William died of an equestrian mishap, and his perfectly awful sons William Rufus and Henry died in perfectly awful ways—the former ran into an arrow in what the coroner somehow ruled was a death by misadventure, and the latter died from a surfeit of lampreys. Dr. Boli believes that one lamprey constitutes a surfeit, but Henry was quite fond of them.

After Henry followed a period historians call “the Anarchy,” during which, for quite some time, Queen Matilda was pitted against Empress Matilda for control of England. That is too confusing to worry about, so we skip ahead to the Angevins, who took over after the Anarchy. The Angevins controlled more than half of France, and they didn’t care much about England. And the less they cared about England, the more the English people loved them.

Take, for example, Richard the Lion-Hearted. Richard has a longstanding reputation as one of the English people’s favorite kings, and there is a very good reason for that. He was never in England. If he did accidentally happen to step into his English domain for a moment, he bounced back out like a rubber ball. He spent as much time as possible playing the crusading game with his friend Saladin, and whatever time was left he spent in France. He avoided English soil as much as he possibly could, and the English people loved him for it.

His brother John, on the other hand, is the all-purpose moustache-twirling villain of English history. Why? Because he was always in England, doing king stuff.

John may have been a rotter, but many much worse rotters have got through the business of being king with moderate success, and then gone to rest in a tomb that no one spits on. King John, however, had all sorts of bad luck.

First of all, he lived in the shadow of his fantastically popular, and largely mythological, elder brother. Even while Richard was still alive, people told wonderful stories about how he had lopped off three hundred Saracen heads with one blow of his soup spoon while simultaneously curing all the children in Antioch of their acne. Then the people would shake their heads slowly and say, “Pity about his brother, though. I suppose poor John will never amount to anything.” And John would say, “Hey! Regent of England, you know! Someone has to take care of business while Dickie-bird is off spooning Saracens!” But everyone would pretend he wasn’t there and face the other way, until John would finally snort and say, “Fine! When I’m proper king of this place, see if any of you has a head left!”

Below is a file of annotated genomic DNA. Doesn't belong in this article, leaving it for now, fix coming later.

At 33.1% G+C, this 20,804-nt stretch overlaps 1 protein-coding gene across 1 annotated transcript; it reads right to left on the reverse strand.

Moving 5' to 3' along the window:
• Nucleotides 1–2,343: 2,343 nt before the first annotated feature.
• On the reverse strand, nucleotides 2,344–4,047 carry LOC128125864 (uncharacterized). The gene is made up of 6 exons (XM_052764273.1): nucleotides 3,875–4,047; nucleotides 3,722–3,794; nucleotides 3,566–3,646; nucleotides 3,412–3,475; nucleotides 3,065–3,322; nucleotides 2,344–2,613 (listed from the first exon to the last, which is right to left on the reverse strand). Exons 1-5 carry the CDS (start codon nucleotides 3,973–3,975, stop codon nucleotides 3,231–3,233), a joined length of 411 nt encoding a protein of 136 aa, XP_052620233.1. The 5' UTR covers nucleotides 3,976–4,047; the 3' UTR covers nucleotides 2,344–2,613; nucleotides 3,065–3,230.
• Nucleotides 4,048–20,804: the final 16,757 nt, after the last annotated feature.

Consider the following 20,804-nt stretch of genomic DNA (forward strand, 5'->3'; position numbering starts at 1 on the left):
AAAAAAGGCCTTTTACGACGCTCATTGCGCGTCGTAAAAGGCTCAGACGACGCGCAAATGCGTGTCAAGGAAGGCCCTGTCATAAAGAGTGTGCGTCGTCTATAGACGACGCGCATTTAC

Richard and John hated each other, in spite of the best efforts of their mother, played by Katharine Hepburn, to keep peace in the family. Richard had not planned on leaving John in charge, having made a list of pretty much anyone but John who could control his dominions while he was off crusading. But Richard was perfectly willing to inflict John on England once John had eliminated the competition. “Whatever,” said Richard.

So John became famous as the wicked regent of the Robin Hood legends, the villain people all over the world love to hiss as he exploits the poor and oppresses the innocent. It must be said, however, that the universal appeal of the Robin Hood legend comes largely from temporal distance. We do not approve of redistribution of wealth in real life. If Robin Hood showed up today at some poor back-country farmhouse in Arkansas with a handful of quarters pilfered from the CEO of Walmart, the farmer would shoot him, and then congratulate himself on having preserved the Republic from communism. But we do love to see John get what was coming to him eight hundred years ago.

Then, of course, John had trouble getting along with the pope. There were times when John seemed to think he was Henry VIII, but it was nowhere near time for Henry VIII yet, as a quick glance at the calendar would have told him. Pope management was one of those skills without which a king was bound to be a bust. When the pope got mad and dropped the Interdict bomb, for example, the proper response was to dress as a penitent and trudge through the snow to beg forgiveness. It made the pope feel important. Then, once the Interdict was lifted, with any luck it might take the pope years to notice that you had gone back to your wicked ways. John, however, kept thinking there must be another way. Try as he might, though, the only thing he could come up with was sulking, which didn’t help at all. Finally, having wasted years on grumpiness without success, John swung to the other extreme and gave insane submissiveness a try. He actually gave up his kingdom to the pope and received it back as a fief. The popes had been claiming to be feudal masters of the universe for some time, but John was the first king to go through the ceremonies that made the claim official.